Transforming Clinical Trials with Digital Technology

The Bio Report


First. Let me congratulate you on the publication of your new book. The patient equation. Thank you like it was pretty exciting to see it in print. We're GONNA talk about clinical trials, your company Meta data, and the opportunities to capture data differently and reshape the way clinical trials are conducted. We're in this time where virtually everything we do is generating data. There's a proliferation of new means of capturing data in real time from a healthcare perspective. What's the opportunity before us to improve health and particularly the diagnosis and treatment of disease So I think that we've and somebody's Kobe nineteen is putting a magnifying glass on top of this but we've we practiced medicine pretty much since its inception by looking at data in very short little staccato timeframes. So you go to your doctor and you have your blood drawn on that particular day at that particular time You tell somebody how you were feeling that particular day at that particular time or at least try to recall how you were feeling for a period of time. But certainly wasn't something it was proactively measured. We we we get our gene sequenced and we find out what what actually happened at the moment of conception in terms of setting up our genetic future. Yes. Yes. In some diseases, obviously cancers is a perfect example, your genes. Do Mutate individual cells, but we're we're pretty much dealing with the same genes that we had over all our forty eight, forty, eight years ago. I've got today. So that is the context of thinking about what ails me, what is the right treatment for me and it's these little moments in time and I think your point about data Zuri will put its discount streaming around us everywhere, and whether it's the technology that's in our pocket or on a wrist or. Maybe things that are biologically more feasible to do not just from my know iphone perspective but can we start to monitor with medical grade sensors overtime or even just expand the dialogue with our doctors? So those conversations can happen anytime I think the big difference is that we're gonNA start to see these continuous where we actually see rate of change not just these single moments as part of how we think about diagnosing disease managing disease making sure people are getting the right treatments. That's a giant paradigm shift. That again, we've probably been waiting for literal millennia to have happened but I think we're about to to really live through that scales pretty exciting. You speak broadly in the book about the potential for data to transform healthcare I wanted to focus on clinical trials specifically. But before we do that, perhaps you can explain what metadata solutions does and as a way for listeners to understand your visibility into this world short I actually got extremely lucky in my career. If you go back twenty five years ago I thought I'd be researching one kind of cancer probably looking at maybe one gene in it. For the rest of my life and actually frustrated by the infrastructure that was available to run the research that I was doing. So how I would connect what we were doing in the laboratory with the records for patients who were volunteering to be in studies that we're working on a how he took that and turn it into something that we could publish from an academic perspective all that was very slow and cumbersome, and so with a few friends. Gins. Now, twenty five years goes when I was doing research about. Twenty years ago, twenty one years ago with friends we started what is now data and it really had the the mission of trying to help us get things from that laboratory stage into the hands of patients who are waiting for them by trying to connect all the people and all that data in a much more seamless way in a way that would allow us to accelerate the biological the medical revolutions that we were trying to power and terms of something that would really generate patient you simply put. We started connecting everybody over the Internet and we we started by connecting the professional. So people who were working scientists physicians. Statisticians that people in the life sciences, world and medical centers. Professionals Online. And this was back in the day when the only thing you could buy on Amazon Dot Com was a book. So kinda dates us a little bit but really if we can buy a book online, why can't we run our clinical trials online and and basically that's what we did fast forward twenty years and we realized a of course over the course of time that not only could be connected professionals, but we could connect the patients, and now I could we connect the patients who were volunteering to being these research projects, but we can actually connect the research projects. To each other as well. So everywhere there was a time barrier everywhere there was a systems barrier. We realized we could overcome that and create this kind of. Continuum, of data across everybody who had the same mission of getting new therapies into the marketplace, and that really has resulted instead of me being in the lab. Looking at one gene one cancer for the rest of my life. As I said getting very lucky and now I get to look at what's happening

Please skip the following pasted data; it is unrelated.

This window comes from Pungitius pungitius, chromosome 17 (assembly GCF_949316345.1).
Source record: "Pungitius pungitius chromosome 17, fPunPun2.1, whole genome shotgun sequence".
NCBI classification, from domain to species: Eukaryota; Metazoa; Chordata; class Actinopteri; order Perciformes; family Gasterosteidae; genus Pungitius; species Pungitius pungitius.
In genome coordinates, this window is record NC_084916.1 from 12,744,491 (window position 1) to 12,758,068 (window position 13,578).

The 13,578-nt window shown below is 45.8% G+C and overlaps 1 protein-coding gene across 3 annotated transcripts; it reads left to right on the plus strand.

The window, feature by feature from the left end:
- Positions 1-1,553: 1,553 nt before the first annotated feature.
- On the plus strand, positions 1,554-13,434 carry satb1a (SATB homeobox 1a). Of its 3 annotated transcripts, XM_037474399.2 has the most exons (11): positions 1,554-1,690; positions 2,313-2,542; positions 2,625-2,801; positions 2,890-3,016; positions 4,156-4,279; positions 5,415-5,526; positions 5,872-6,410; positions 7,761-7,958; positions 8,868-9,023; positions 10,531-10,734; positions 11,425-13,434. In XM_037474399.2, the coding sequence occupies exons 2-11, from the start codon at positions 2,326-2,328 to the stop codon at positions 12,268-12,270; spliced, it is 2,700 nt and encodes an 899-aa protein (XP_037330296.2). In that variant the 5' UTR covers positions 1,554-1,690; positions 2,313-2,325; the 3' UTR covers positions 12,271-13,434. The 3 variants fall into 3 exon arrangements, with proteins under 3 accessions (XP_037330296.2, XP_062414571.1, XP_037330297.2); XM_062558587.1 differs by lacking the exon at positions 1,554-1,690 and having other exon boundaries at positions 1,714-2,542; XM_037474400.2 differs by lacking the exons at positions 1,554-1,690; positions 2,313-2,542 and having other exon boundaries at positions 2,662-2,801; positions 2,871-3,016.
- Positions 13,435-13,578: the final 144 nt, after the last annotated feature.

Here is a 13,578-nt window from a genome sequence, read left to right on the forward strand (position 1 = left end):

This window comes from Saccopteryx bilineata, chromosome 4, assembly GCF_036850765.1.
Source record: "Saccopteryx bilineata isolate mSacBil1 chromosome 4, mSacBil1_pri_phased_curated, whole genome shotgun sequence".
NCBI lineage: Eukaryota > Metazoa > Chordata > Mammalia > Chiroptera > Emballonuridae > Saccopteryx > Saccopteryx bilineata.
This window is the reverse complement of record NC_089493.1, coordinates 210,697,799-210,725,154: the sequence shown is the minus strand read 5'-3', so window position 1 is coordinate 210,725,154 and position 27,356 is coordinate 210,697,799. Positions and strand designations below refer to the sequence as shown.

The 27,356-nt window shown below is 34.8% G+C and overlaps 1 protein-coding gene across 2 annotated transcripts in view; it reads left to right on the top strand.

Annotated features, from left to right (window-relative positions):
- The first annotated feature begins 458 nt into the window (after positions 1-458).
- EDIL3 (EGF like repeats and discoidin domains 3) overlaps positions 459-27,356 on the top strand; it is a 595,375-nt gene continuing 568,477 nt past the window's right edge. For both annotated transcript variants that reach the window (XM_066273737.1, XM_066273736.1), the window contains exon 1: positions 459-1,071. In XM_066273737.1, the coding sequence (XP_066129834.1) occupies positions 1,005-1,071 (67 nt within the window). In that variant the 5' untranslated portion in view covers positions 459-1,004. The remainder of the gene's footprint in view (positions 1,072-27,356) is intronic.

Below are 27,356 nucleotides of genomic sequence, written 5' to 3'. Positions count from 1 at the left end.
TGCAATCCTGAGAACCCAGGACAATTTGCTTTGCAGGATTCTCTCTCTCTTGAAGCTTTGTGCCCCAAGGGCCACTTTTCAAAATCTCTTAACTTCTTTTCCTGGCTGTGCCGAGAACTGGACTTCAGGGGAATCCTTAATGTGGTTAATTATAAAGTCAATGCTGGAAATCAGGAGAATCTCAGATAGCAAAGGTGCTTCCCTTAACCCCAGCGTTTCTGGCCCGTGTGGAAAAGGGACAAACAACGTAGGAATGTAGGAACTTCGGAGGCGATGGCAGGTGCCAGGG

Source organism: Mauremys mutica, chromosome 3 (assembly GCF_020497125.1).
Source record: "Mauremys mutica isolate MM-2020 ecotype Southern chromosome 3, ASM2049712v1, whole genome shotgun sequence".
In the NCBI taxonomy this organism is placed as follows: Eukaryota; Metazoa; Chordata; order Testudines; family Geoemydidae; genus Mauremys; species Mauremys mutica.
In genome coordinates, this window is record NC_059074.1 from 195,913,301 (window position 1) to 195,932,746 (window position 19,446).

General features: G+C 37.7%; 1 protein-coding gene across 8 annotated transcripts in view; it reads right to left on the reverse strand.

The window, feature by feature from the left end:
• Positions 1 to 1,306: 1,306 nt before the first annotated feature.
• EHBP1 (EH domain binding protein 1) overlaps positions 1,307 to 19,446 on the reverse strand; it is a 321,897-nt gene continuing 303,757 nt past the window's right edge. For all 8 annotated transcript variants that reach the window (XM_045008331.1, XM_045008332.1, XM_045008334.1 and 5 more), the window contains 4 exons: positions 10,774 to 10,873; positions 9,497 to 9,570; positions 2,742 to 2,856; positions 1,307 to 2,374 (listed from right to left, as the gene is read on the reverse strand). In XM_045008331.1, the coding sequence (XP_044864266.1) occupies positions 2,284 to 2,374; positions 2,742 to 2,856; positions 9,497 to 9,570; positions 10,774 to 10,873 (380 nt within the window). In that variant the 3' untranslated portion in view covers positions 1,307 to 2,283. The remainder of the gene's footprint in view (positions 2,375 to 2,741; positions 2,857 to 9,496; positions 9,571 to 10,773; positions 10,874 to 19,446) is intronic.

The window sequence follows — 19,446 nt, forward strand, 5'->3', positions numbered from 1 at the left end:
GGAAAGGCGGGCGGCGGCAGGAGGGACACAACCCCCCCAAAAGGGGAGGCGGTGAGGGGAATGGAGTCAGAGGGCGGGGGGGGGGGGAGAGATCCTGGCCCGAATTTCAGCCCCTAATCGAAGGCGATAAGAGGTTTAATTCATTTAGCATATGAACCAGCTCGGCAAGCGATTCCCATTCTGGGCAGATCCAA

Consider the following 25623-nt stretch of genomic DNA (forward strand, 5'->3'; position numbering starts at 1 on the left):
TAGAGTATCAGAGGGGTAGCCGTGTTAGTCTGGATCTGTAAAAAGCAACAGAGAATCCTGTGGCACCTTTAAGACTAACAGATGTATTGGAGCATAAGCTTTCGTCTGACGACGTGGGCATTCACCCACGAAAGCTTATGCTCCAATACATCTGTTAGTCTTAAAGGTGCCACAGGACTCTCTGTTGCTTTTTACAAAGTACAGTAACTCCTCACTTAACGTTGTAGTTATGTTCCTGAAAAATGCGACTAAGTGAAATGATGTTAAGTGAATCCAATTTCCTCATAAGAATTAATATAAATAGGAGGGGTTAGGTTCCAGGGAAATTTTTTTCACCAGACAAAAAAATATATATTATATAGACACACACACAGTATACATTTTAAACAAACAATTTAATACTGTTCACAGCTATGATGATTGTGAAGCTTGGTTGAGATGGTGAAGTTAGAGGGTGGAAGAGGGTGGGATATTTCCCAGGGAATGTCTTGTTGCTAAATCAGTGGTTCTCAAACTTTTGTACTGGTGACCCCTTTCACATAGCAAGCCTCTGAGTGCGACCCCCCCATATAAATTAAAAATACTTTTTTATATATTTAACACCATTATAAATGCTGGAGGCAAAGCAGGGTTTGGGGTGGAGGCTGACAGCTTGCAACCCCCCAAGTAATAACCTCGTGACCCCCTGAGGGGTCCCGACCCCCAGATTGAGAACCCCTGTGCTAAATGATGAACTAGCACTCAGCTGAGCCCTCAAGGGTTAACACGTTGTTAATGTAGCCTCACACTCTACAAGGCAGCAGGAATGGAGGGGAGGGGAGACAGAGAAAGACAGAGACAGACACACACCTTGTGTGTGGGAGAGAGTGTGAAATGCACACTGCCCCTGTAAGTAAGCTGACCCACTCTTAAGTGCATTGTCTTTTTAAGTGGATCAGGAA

Coming up next